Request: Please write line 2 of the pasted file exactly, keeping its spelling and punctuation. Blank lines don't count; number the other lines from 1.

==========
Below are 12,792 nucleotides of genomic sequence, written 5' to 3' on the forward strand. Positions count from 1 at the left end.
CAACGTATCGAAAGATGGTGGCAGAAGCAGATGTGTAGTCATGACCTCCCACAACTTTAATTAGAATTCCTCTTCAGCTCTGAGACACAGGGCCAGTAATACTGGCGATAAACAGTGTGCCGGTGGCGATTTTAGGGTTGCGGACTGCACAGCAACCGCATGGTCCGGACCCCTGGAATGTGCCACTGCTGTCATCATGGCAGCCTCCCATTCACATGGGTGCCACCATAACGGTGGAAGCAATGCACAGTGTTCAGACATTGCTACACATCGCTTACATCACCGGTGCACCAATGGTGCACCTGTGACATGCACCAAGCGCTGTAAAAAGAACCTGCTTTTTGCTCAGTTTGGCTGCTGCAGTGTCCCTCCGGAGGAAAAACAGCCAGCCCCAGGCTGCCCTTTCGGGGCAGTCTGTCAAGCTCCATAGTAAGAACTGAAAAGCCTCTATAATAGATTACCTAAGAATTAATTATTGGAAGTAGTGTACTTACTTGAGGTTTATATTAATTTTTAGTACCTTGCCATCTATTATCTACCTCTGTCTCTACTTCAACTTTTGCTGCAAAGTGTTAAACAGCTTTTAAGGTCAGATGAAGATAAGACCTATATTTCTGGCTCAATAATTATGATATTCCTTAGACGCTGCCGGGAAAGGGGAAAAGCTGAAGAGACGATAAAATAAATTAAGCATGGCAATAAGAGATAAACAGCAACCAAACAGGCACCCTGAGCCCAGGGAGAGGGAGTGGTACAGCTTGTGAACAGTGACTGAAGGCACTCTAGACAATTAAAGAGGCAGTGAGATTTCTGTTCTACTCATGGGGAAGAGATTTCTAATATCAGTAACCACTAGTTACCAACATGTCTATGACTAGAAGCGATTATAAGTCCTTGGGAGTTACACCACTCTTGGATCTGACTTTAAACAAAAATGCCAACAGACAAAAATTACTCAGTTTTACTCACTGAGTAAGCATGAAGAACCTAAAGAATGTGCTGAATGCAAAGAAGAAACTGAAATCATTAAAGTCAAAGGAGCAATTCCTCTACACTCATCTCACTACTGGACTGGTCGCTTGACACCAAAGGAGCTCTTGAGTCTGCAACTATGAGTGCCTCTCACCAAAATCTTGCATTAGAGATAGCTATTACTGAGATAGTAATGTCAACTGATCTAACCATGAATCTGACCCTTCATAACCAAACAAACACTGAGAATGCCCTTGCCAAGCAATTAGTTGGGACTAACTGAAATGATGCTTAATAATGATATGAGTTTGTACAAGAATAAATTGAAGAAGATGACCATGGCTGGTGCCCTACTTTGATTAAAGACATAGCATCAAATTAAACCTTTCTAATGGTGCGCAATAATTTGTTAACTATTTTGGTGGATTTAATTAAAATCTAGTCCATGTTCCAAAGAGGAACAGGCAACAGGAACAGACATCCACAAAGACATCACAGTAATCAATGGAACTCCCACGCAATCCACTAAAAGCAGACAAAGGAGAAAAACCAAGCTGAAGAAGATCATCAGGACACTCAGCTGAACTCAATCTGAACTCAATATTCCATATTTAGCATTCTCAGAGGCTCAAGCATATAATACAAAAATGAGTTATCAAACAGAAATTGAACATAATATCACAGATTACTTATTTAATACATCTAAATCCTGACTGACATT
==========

CAACGTATCGAAAGATGGTGGCAGAAGCAGATGTGTAGTCATGACCTCCCACAACTTTAATTAGAATTCCTCTTCAGCTCTGAGACACAGGGCCAGTAATACTGGCGATAAACAGTGTGCCGGTGGCGATTTTAGGGTTGCGGACTGCACAGCAACCGCATGGTCCGGACCCCTGGAATGTGCCACTGCTGTCATCATGGCAGCCTCCCATTCACATGGGTGCCACCATAACGGTGGAAGCAATGCACAGTGTTCAGACATTGCTACACATCGCTTACATCACCGGTGCACCAATGGTGCACCTGTGACATGCACCAAGCGCTGTAAAAAGAACCTGCTTTTTGCTCAGTTTGGCTGCTGCAGTGTCCCTCCGGAGGAAAAACAGCCAGCCCCAGGCTGCCCTTTCGGGGCAGTCTGTCAAGCTCCATAGTAAGAACTGAAAAGCCTCTATAATAGATTACCTAAGAATTAATTATTGGAAGTAGTGTACTTACTTGAGGTTTATATTAATTTTTAGTACCTTGCCATCTATTATCTACCTCTGTCTCTACTTCAACTTTTGCTGCAAAGTGTTAAACAGCTTTTAAGGTCAGATGAAGATAAGACCTATATTTCTGGCTCAATAATTATGATATTCCTTAGACGCTGCCGGGAAAGGGGAAAAGCTGAAGAGACGATAAAATAAATTAAGCATGGCAATAAGAGATAAACAGCAACCAAACAGGCACCCTGAGCCCAGGGAGAGGGAGTGGTACAGCTTGTGAACAGTGACTGAAGGCACTCTAGACAATTAAAGAGGCAGTGAGATTTCTGTTCTACTCATGGGGAAGAGATTTCTAATATCAGTAACCACTAGTTACCAACATGTCTATGACTAGAAGCGATTATAAGTCCTTGGGAGTTACACCACTCTTGGATCTGACTTTAAACAAAAATGCCAACAGACAAAAATTACTCAGTTTTACTCACTGAGTAAGCATGAAGAACCTAAAGAATGTGCTGAATGCAAAGAAGAAACTGAAATCATTAAAGTCAAAGGAGCAATTCCTCTACACTCATCTCACTACTGGACTGGTCGCTTGACACCAAAGGAGCTCTTGAGTCTGCAACTATGAGTGCCTCTCACCAAAATCTTGCATTAGAGATAGCTATTACTGAGATAGTAATGTCAACTGATCTAACCATGAATCTGACCCTTCATAACCAAACAAACACTGAGAATGCCCTTGCCAAGCAATTAGTTGGGACTAACTGAAATGATGCTTAATAATGATATGAGTTTGTACAAGAATAAATTGAAGAAGATGACCATGGCTGGTGCCCTACTTTGATTAAAGACATAGCATCAAATTAAACCTTTCTAATGGTGCGCAATAATTTGTTAACTATTTTGGTGGATTTAATTAAAATCTAGTCCATGTTCCAAAGAGGAACAGGCAACAGGAACAGACATCCACAAAGACATCACAGTAATCAATGGAACTCCCACGCAATCCACTAAAAGCAGACAAAGGAGAAAAACCAAGCTGAAGAAGATCATCAGGACACTCAGCTGAACTCAATCTGAACTCAATATTCCATATTTAGCATTCTCAGAGGCTCAAGCATATAATACAAAAATGAGTTATCAAACAGAAATTGAACATAATATCACAGATTACTTATTTAATACATCTAAATCCTGACTGACATT